In Midi Z’s latest work, the primary subject is his older brother De-chin. De-chin committed himself to the arduous task of jade mining twenty years ago in the northern area of Kachin in the brothers’ native country of Myanmar. Though he struck jade, as it were, and accumulated substantial money from it, he lost contact with his family for some time due to spiraling down into drugs and gambling. In 2010, De-chin was released from a Mandalay prison, fulfilling his sentence for drug abuse. During De-chin’s break from the family, Midi himself went abroad (as did his sister) to Taiwan as a teenager; there, he completed his schooling and began his filmmaking. Even though Midi has even gone so far as to acquire Taiwanese citizenship, the subjects of his films (documentary or otherwise) are invariably about his home country. City of Jade is no exception and in fact a companion piece to his previous documentary, Jade Miners (2015). With his brother as the primary subject, Midi seeks to reconnect with him and find out what exactly happened to his brother during the time that he had lost contact with the family. In the end, not much is revealed about De-chin and those ‘lost’ years. But with Midi’s first-person voiceover dialoguing with and propelling the footage, what is revealed through De-chin is a broken national psyche through the act of jade mining, with its landscape of desire, ambition, corruption, and war representing and referencing the country’s socioeconomic/political straits.
When De-chin reconnects with the family, he is once again determined to return to Kachin and engage in jade mining. This time, Midi accompanies his older brother: in part to document his brother’s experiences (and perhaps keep a literal eye on him), but also to register the Sisyphean task of jade mining for those bold enough like De-chin to do so and the country’s wracked state of war, politics, and economic hardships — the latter directly prompting men like De-chin to brave the endless labour and risk of jade mining, in the hopes of finding that one jade which could make them rich. Part of the risk and danger of jade mining is getting into Kachin, which is a politically contested area between the national government and the Kachin Independence Army (KIA). Getting into Kachin’s jade mines requires passing through KIA checkpoints; through De-chin’s contacts, he, Midi, and other fellow would-be jade miners arrive in Kachin.
Once at Kachin, at the Hpakant mine, the film entrenches itself in the land and presents the day-to-day challenges and hopes in jade mining. On one side, day-to-day means the hard labour of striking away at the earth in search of jade, which also encompasses cave-ins. On the other side, day-to-day also means jade miners being struck by frequent police raids. Since corporate-driven jade mining has ceased due to the resumption of war between national soldiers and the KIA in mid-2011, in its place has sprouted amateur/illegal jade mining by the hundreds, if not more. Raids consist of confiscation of mining tools (often brought by the amateur/illegal miners themselves) and arrests. Stuck between the military and KIA is thus the average (poor, male) citizen eking out not a living but survival, yet carried by the chance of finding jade that will set him (and his family) for life. Midi’s voiceover guides the flow of information between the personal (his brother) and the political (the country), in the middle of which are recurring images of bodies working the earth under the sun or inside mines. While repetitive, perhaps that is the intention. Such recurring wide shots of the Hpakant mine miniaturises the miners’ bodies like ants against the unyielding earth, as if to emphasise the desperation mixed with helplessness that these men possess and are pouring into jade mining. Complementing these wide shots are scenes of medium- and close-up shots of De-chin and other miners sharing their dreams or family situations, during meals and moments of respite. These scenes of camaraderie give individual faces/voices to experiences and are a welcome sight in the film, which is otherwise rather bleak.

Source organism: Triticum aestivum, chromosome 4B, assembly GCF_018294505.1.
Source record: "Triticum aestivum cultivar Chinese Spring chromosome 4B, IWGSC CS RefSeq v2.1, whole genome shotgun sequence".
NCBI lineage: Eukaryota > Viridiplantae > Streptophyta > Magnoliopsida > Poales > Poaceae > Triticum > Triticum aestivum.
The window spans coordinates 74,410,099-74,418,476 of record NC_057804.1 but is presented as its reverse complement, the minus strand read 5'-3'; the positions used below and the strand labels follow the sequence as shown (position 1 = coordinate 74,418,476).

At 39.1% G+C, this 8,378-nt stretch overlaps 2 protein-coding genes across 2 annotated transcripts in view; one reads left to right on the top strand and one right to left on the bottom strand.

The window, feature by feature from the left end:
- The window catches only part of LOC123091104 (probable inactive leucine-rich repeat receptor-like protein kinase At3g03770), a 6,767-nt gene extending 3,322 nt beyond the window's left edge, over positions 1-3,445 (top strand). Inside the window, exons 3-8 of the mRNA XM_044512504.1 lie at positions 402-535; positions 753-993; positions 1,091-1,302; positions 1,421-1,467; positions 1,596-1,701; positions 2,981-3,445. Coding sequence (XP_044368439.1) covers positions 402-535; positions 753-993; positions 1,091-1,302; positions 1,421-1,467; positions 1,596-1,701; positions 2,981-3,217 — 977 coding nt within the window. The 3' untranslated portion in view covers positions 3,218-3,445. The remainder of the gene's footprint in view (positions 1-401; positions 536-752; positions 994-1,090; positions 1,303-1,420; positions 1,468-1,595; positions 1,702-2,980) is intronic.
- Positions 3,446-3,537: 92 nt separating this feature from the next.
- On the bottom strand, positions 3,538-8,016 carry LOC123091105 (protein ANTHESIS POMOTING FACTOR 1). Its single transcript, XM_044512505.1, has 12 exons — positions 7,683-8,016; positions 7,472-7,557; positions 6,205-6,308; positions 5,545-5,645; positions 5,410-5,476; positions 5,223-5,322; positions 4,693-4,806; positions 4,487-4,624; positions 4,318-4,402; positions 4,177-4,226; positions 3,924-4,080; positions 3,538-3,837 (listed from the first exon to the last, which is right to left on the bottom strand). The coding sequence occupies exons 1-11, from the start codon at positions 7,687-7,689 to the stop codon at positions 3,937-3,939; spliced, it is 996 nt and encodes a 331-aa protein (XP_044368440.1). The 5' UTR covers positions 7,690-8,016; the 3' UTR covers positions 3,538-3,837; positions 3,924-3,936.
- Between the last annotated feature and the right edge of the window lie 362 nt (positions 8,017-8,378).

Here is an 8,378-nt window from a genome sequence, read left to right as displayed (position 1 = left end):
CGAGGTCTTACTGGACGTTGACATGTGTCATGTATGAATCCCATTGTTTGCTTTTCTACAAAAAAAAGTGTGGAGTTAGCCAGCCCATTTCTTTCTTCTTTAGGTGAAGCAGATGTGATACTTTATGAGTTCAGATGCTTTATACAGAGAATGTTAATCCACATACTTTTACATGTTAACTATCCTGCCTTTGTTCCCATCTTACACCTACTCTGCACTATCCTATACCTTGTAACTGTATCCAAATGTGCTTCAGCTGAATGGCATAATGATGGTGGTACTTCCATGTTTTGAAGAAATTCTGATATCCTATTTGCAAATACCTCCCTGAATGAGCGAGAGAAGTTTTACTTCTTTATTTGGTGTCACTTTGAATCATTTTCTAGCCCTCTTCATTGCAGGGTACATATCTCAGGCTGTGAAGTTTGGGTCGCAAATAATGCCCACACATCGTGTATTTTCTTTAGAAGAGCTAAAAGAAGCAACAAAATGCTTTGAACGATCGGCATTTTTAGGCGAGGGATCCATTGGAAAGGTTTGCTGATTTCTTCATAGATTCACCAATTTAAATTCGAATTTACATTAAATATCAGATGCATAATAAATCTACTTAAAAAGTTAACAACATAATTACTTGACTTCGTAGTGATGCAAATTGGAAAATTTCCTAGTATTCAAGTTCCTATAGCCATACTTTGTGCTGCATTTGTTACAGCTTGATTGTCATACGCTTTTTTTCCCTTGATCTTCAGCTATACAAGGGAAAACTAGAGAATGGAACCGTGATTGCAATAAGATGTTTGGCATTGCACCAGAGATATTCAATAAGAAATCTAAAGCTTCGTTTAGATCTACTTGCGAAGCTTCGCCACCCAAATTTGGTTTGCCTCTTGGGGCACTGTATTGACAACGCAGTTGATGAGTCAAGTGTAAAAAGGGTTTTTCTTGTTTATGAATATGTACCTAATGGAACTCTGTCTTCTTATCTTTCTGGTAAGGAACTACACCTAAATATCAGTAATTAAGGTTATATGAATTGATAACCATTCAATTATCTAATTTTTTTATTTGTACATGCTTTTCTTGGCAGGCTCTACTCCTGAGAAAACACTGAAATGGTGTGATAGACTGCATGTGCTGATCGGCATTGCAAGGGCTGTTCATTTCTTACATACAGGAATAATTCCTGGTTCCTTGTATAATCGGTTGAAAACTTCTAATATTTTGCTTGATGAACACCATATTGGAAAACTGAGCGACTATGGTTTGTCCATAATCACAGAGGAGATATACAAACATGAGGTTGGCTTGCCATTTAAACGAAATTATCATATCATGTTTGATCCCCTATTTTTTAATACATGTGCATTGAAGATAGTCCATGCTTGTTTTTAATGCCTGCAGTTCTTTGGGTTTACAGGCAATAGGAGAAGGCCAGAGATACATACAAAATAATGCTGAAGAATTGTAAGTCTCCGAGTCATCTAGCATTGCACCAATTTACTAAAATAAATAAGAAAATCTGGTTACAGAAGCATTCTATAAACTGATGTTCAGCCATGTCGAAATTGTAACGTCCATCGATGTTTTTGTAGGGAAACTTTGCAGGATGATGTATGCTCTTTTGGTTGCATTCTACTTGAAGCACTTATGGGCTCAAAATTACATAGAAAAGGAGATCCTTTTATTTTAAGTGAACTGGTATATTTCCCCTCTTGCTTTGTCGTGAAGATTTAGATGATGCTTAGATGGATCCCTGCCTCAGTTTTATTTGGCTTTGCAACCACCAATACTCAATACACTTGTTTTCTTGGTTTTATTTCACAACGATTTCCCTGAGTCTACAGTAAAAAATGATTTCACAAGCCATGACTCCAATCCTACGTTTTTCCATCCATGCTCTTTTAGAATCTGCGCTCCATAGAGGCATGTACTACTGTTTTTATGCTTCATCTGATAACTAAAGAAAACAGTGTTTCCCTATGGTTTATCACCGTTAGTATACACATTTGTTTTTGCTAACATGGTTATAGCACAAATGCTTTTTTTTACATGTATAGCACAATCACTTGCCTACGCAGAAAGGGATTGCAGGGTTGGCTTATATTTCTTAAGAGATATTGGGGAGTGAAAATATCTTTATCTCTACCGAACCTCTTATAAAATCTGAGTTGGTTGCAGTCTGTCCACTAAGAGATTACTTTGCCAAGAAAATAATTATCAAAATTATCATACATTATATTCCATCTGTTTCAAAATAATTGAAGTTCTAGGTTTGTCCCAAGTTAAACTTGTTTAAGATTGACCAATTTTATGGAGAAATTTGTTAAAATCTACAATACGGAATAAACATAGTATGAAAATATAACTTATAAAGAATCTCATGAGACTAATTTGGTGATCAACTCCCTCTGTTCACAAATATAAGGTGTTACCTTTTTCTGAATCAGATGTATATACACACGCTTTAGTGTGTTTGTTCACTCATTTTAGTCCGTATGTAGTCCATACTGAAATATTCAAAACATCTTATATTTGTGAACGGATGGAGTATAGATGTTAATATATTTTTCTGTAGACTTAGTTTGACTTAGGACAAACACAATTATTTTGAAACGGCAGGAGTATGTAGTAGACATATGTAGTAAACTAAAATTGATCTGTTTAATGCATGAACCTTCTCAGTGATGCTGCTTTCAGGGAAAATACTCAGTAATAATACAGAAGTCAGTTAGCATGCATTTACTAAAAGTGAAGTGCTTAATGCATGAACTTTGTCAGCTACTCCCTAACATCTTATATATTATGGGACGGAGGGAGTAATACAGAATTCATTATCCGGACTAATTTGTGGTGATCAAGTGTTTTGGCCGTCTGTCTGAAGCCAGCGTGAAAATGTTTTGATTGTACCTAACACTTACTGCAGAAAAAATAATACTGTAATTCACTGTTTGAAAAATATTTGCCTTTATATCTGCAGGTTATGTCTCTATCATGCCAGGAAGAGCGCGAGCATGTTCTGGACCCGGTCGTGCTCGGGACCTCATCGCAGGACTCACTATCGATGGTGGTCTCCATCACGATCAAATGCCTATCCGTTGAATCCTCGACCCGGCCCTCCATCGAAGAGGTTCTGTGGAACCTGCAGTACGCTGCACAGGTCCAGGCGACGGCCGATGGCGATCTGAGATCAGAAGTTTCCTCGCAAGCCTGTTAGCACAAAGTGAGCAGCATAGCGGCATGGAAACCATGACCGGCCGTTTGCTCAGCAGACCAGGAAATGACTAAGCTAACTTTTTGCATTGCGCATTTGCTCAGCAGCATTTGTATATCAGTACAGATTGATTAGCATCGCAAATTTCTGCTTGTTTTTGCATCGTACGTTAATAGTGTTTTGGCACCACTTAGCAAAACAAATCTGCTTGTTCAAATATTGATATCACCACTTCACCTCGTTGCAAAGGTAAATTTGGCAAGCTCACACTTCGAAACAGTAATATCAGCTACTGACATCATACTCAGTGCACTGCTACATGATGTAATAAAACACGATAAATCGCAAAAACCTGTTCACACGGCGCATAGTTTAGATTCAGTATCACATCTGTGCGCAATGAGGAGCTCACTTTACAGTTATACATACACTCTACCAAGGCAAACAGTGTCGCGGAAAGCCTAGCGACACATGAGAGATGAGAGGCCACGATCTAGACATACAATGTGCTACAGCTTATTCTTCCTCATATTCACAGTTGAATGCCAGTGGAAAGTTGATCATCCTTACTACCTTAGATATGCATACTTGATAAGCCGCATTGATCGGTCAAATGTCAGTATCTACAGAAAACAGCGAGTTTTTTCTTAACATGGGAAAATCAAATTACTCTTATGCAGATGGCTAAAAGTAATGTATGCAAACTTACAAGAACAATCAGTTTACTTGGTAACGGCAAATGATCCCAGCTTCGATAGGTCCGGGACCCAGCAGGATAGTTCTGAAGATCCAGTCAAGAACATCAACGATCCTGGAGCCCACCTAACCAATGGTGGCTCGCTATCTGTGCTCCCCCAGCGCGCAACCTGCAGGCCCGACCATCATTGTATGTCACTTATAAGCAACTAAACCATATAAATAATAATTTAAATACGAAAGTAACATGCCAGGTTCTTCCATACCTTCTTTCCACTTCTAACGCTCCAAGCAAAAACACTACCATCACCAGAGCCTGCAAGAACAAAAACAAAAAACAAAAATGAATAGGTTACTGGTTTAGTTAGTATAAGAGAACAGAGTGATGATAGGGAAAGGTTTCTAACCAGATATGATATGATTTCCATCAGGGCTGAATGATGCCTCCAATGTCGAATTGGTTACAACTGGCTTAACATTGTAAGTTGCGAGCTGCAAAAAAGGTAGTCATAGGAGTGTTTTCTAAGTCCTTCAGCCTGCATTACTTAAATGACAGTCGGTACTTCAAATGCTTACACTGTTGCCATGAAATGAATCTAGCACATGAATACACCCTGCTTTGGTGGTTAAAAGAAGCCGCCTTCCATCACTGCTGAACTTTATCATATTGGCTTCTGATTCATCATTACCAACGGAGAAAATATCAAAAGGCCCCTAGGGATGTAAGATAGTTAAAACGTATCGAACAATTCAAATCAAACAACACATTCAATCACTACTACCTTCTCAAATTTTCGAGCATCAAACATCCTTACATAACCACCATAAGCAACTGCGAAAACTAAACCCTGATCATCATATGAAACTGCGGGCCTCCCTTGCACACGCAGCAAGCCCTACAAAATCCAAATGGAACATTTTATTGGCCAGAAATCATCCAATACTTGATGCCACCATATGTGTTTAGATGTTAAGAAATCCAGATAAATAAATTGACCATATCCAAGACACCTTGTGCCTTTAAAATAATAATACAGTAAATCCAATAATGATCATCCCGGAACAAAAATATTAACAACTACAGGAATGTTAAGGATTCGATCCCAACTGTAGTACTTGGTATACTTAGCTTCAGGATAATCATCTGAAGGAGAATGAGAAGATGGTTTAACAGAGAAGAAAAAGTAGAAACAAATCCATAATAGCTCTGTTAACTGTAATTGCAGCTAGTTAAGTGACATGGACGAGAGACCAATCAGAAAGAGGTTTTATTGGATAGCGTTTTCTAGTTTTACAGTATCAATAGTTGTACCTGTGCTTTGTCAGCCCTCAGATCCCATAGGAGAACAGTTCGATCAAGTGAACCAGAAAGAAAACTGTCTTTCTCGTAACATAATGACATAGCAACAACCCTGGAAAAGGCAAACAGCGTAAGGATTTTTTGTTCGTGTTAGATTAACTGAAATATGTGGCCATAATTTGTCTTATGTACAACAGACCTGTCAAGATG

As the film progresses with its relentless focus on all aspects of jade mining, including the habitual drug use among miners, the existence of dreams in such a purgatory-like setting becomes increasingly paradoxical. If De-chin is reticent about sharing his experiences during those ‘lost’ years cut off from his family, he is surprisingly candid about one aspect of those experiences that is also heavily connected to jade mining: (his) drug use. In fact, he openly ingests opium and pops pills in front of the camera, as others do. Given that mining is so labour-intensive, drug use among miners is rampant: to stave off fatigue and thus continue to dig, and/or ease their physical pains and also perhaps their cracked, elusive dreams.